Nov 21, 2023

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Personal finance how-to guides often start with the idea of budgeting. This makes perfect sense since making a budget and following it can be important to both maintaining financial health and reaching broader financial goals.

If you’re new to or hesitant about the idea of making a personal budget, the 50/30/20 rule may offer a straightforward approach to get you started. Budgeting forces us all to confront what we probably know about the relationship between our spending and income. The 50/30/20 budget approach has been around for a while, but first earned widespread attention with the 2006 publication of All Your Worth: The Ultimate Lifetime Money Plan, written by Senator Elizabeth Warren, a former professor, and her daughter, Amelia Warren Tyagi.

The 50/30/20 rule suggests allocating your after-tax income across three broad categories: 50% to needs, 30% to wants, and 20% to savings/debt repayment. Then you can work to align your expenses and spending to hit those targets consistently.

Following this rule helps answer the question “How much of my paycheck should I save?” and might give you a solid strategy to build long-term savings. And if high-interest debt is getting in the way of your ability to meet savings targets, a personal loan to consolidate debt might help you get back on the right track.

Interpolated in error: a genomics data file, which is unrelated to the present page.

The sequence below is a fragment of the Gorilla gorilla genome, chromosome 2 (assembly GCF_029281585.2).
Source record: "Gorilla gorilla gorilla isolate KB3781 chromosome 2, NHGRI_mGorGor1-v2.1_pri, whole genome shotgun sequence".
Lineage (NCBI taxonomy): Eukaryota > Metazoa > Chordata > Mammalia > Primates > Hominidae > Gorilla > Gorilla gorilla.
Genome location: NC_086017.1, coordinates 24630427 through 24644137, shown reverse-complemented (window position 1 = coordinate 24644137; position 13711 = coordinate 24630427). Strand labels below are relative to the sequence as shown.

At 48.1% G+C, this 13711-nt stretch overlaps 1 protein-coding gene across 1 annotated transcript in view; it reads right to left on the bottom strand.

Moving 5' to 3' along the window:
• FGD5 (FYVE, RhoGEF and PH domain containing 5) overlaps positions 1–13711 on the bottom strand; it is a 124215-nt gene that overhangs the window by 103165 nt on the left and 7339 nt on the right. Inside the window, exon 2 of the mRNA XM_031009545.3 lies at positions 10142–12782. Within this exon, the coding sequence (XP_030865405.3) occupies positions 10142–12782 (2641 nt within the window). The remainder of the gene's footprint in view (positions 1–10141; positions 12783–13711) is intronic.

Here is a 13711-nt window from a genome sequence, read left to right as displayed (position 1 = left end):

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What is the 50/30/20 rule?

Although it’s commonly referred to as a rule, 50/30/20 is really just a guideline. It suggests that if you can balance your expenses and other spending to stay within 80% of your after-tax income and dedicate the remaining 20% to savings and debt repayment, you’ll be on a sustainable path to financial security.

Keep in mind that the 50/30/20 rule may not work for everyone, no matter how hard you work to limit your spending. If you live in an area that has seen a disproportionate increase in housing costs, for example, you might have to tweak the ratio.

Infographic showing a 50-30-20 split of $5000 income with $2,500 going to needs, $1,500 to wants and $1,000 to savings


Basic needs first: 50% of your budget

The amounts you consistently spend for housing and food may be your most obvious basic needs. This category might also include regular expenses for things like childcare, utilities, transportation, minimum debt payments, and any other basic requirements of daily life.